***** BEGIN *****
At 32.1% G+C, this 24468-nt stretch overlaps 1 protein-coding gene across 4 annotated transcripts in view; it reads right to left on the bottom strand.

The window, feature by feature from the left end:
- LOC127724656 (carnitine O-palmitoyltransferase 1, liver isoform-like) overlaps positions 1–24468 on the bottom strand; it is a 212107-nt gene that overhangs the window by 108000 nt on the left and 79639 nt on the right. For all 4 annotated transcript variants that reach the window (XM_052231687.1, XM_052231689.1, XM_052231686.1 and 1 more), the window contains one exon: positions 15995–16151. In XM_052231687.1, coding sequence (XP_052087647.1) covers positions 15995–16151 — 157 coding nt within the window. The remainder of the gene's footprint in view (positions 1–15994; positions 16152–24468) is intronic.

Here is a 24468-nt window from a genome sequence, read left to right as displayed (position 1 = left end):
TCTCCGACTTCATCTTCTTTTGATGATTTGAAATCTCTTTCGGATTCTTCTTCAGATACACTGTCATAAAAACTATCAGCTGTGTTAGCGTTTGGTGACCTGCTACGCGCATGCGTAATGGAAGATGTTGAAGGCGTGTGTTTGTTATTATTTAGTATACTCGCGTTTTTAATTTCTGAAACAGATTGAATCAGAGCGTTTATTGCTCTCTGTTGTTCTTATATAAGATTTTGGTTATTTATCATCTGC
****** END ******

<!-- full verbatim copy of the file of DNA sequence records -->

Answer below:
At 32.1% G+C, this 24468-nt stretch overlaps 1 protein-coding gene across 4 annotated transcripts in view; it reads right to left on the bottom strand.

The window, feature by feature from the left end:
- LOC127724656 (carnitine O-palmitoyltransferase 1, liver isoform-like) overlaps positions 1–24468 on the bottom strand; it is a 212107-nt gene that overhangs the window by 108000 nt on the left and 79639 nt on the right. For all 4 annotated transcript variants that reach the window (XM_052231687.1, XM_052231689.1, XM_052231686.1 and 1 more), the window contains one exon: positions 15995–16151. In XM_052231687.1, coding sequence (XP_052087647.1) covers positions 15995–16151 — 157 coding nt within the window. The remainder of the gene's footprint in view (positions 1–15994; positions 16152–24468) is intronic.

Here is a 24468-nt window from a genome sequence, read left to right as displayed (position 1 = left end):
TCTCCGACTTCATCTTCTTTTGATGATTTGAAATCTCTTTCGGATTCTTCTTCAGATACACTGTCATAAAAACTATCAGCTGTGTTAGCGTTTGGTGACCTGCTACGCGCATGCGTAATGGAAGATGTTGAAGGCGTGTGTTTGTTATTATTTAGTATACTCGCGTTTTTAATTTCTGAAACAGATTGAATCAGAGCGTTTATTGCTCTCTGTTGTTCTTATATAAGATTTTGGTTATTTATCATCTGC